Israel was never entirely sure what to expect from the Americans throughout the Syrian Civil War. Presidents Barack Obama and Donald Trump both balked at intervening in the Syrian arena. However, like President Obama, President Trump does not have a com-plete grip on his administration and it is difficult to tell what the US foreign policy is in Syria.

Under President Obama, the CIA covertly armed opposition forces, many of which were jihadis (some even linked to al-Qaeda). To his credit, President Obama hesitated to enter the Syrian Civil War, knowing the dire implications of intervention. Unfortunately, his biggest flaw was that he was not in full control of his administration. As a result, powerful forces within the military, foreign affairs and intelligence communities decided to act independently of the President. For instance, President Obama and President Putin agreed to cooperate in Syria to destroy Da’esh and other terrorist organizations after a weeklong ceasefire (organized through their foreign ministries). However, only 48 hours prior to the implementation of full US-Russian cooperation in Syria, the Pentagon sabotaged the efforts made by US Secretary of State John Kerry and Russian Foreign Minister Sergey Lavrov.

While President Trump had ended the CIA program to covertly give weapons to ji-hadi forces, he too had his fair share of mistakes in the Syrian arena. While mentioning on numerous occasions during the 2016 US presidential election campaign that he wanted to cooperate with Russia in Syria, President Trump has been unable to fully implement his campaign promise due to anti-Russian sentiments in the American political class. As a result, due to his inexperience, he has had to deal with the same conundrum as President Obama. For instance, relying on very weak intelligence that Syrian President al-Assad used chemical weapons on his own people, President Trump authorized a launch of 59 tomahawk missiles on the Syrian Army’s outposts—raising tensions in Syria of a possible ‘hot war’ between the United States and Russia as well as forcing Russian Prime Minister Dmitri Medvedev to proclaim that US-Russian relations were “destroyed”. While the situation has settled down, the US retains a military presence in Syria, making it unclear what their foreign policy is for Syria. Is the US policy to destroy terror-ism in Syria (as President Obama professed at the UN Security Council and President Trump promised during his campaign) or is it, as it was at the beginning of the Syrian Civil War, to remove al-Assad from power? Unfortunately, due to infighting in the US foreign policy establishment over alleged Russian interference in the 2016 US election, President Trump does not have a free hand in dictating foreign policy and this includes the Syrian arena. As a result, there is no clear answer.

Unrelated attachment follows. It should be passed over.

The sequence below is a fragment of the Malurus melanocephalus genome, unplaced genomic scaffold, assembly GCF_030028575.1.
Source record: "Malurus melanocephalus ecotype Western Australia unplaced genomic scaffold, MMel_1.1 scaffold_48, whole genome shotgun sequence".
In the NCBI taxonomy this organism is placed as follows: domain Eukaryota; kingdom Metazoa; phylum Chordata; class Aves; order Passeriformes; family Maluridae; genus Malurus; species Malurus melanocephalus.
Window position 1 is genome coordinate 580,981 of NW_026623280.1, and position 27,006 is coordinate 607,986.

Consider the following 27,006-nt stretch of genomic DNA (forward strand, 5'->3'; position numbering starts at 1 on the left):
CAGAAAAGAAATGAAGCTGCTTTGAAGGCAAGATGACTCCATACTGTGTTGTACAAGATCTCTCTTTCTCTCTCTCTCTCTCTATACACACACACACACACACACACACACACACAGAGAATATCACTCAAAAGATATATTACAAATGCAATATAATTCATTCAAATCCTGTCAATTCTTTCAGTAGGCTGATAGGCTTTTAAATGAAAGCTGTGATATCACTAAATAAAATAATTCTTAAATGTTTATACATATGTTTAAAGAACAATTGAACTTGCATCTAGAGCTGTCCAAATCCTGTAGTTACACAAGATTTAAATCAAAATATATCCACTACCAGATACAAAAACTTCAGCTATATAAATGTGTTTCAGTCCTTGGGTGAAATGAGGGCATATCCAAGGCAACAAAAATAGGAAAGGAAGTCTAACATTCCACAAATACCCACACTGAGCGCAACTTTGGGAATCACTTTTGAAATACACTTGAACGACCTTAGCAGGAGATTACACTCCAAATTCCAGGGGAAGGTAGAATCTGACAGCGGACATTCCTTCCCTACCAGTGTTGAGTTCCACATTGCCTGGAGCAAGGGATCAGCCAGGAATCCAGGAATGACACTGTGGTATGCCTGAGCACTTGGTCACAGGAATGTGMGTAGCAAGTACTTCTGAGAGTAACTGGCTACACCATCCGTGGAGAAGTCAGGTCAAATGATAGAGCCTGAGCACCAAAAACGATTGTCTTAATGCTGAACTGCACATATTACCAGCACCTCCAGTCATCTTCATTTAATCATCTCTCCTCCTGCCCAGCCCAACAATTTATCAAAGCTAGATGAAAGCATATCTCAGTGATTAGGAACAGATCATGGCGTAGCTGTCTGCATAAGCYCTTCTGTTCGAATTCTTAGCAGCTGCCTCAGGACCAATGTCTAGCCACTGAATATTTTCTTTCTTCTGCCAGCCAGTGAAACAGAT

The Israeli establishment views the ongoing conflict in US politics, as an internal mat-ter but was hopeful that the al-Assad regime would fall. Given that events seem to suggest that al-Assad will remain in power, Israel is acting according to its security concerns. Regardless of what happens (or who is in power) in Syria, Israel will observe its red lines accordingly with caution (given that Russia is the “new sheriff in town”). However, the internal US political struggle has convinced the Israeli establishment that the Americans are retreating from the Middle East. There has been no significant US military presence in the region for over a decade and the US has been coming less and less to Israel’s defense on the political scene. This has made it increasingly hard for the Israelis to rely on and seek political assistance from their American partners. Having said that, the Israeli establishment still considers the US its number-one ally. While some might consider US bipartisan support for Israel to be on the wane, the two countries share decades of deep ties in the political, economic, cultural, military, and intelligence spheres. In other words, they share the same values and it is highly unlikely that the Israelis and Americans will completely relinquish this relationship for the foreseeable future.

Russo-Israeli Relations: Détente or Full-Partnership?

To conclude, the question must be asked: can Israel and Russia find common ground? That answer is yes. Israel’s two major national security concerns converge with Russia’s. While the current Israeli government sees no interest in seriously negotiating for a two-state solution, Russia, like the Israeli Left, understands that a two-state solution is the most viable and practical answer to the ongoing Israeli-Palestinian conflict. This would address Israel’s existential national security concern and, by extension, significant-ly reduce its current security concern. If both parties (Israeli and Palestinian) are serious about negotiating, Moscow is more than willing to be that broker to resolve this matter—as we saw in 2016. In the Syrian arena, both the Russians and Israelis share the belief that the threat of international terrorism is not only a threat to the region but to the international community as a whole. Where the two countries’ national security concerns do not converge is on Iran, specifically the “Iranian-Syrian-Hezbollah axis.” Nonetheless, here too we see cooperation. The two countries have found a way to communicate when their countries’ security concerns are at odds. Even so, they continue to cooperate on a military and intelligence level in the Syrian arena. There are big changes afoot in the global arena. Unlike the Cold War era, the United States is retreating from the region. Israel will have to rely more and more on Russia to resolve security issues. The ball is in the Israelis’ court to make that decision. Russia shows that it is willing to be Israel’s primary partner in the region; Israel must do the same.